Because it comes from a well-exercised muscle, shin has little fat and abundant connective tissue. Bone-in is often cut across the bone into osso-buco whilst boneless shin is prepared from either the shin area or the heel muscle in the silverside. Shin suits moist low, slow cooking to allow the connective tissue to tenderise while enriching with flavour. The resulting meat is tender and rich in flavour.


Shin bone-in/ Osso Buco

Shin bone-in is prepared from the bottom portion of either the front or rear leg. As this cut comes from a muscle used constantly for movement, it contains a high amount of connective tissue. This tissue breaks down when prepared using slow moist cooking methods such as casseroling and braising imparting a rich, full bodied flavour and a delicious gelatinous texture.

Boneless Shin

Much like other well exercised cuts of Beef, slow-moist cooking methods, such as braising and stewing are best used to break the connective tissues and soften up the meat.

Short Ribs

Short ribs are taken from the forequarter after the brisket is removed. They’re made up of the rib bone and layers of rib meat and fat.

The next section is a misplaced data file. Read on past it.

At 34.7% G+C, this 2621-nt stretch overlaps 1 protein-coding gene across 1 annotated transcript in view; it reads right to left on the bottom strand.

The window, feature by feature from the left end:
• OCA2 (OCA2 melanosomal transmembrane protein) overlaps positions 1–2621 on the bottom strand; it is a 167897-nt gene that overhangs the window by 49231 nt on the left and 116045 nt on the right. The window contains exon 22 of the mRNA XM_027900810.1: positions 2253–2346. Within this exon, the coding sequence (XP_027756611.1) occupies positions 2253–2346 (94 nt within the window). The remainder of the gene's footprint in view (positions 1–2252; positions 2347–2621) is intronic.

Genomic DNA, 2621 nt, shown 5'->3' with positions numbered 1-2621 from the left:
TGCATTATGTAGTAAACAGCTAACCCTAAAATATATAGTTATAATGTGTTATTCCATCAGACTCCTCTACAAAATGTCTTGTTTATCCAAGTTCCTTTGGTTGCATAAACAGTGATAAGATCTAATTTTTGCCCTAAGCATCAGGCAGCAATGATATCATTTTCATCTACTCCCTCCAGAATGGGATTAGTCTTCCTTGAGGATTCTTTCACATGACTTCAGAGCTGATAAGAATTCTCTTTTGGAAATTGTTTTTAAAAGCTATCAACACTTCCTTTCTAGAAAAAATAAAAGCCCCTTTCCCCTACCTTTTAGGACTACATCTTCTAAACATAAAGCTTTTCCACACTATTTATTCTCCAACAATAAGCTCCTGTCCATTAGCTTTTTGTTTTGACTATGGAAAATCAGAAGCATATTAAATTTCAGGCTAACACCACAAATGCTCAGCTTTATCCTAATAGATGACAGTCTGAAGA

Short ribs

Full of flavour and fall-off-the-bone tender, but also available boneless. Grill or slow-roast for a succulent beef dish.

Silver Side

Silverside comes from the outside of the rear leg and sits between the knuckle and the topside. Made up of five distinct muscles, it’s named after the silver wall of connective tissue that sits on the side of the cut, which is removed before cooking. As a well-exercised group of muscles, knuckle cuts need gentle, moist cooking. The resulting texture melts off the fork.


Corned silverside

Being a muscle heavily used for walking, the silverside requires the gentle moist cooking of corning to produce a tender and delicious beef dish.


Located on the inside of the abdomen wall just below the ribs, skirt steak can be either of two long, flat, well-marbled muscles: the diaphragm and the abdominal muscle.


Skirt steak

Skirt steaks are versatile and full of flavour. When cooked on high heat, the characteristic marbling imparts an outstanding flavour. Slice it thick against the grain before serving to ensure maximum tenderness.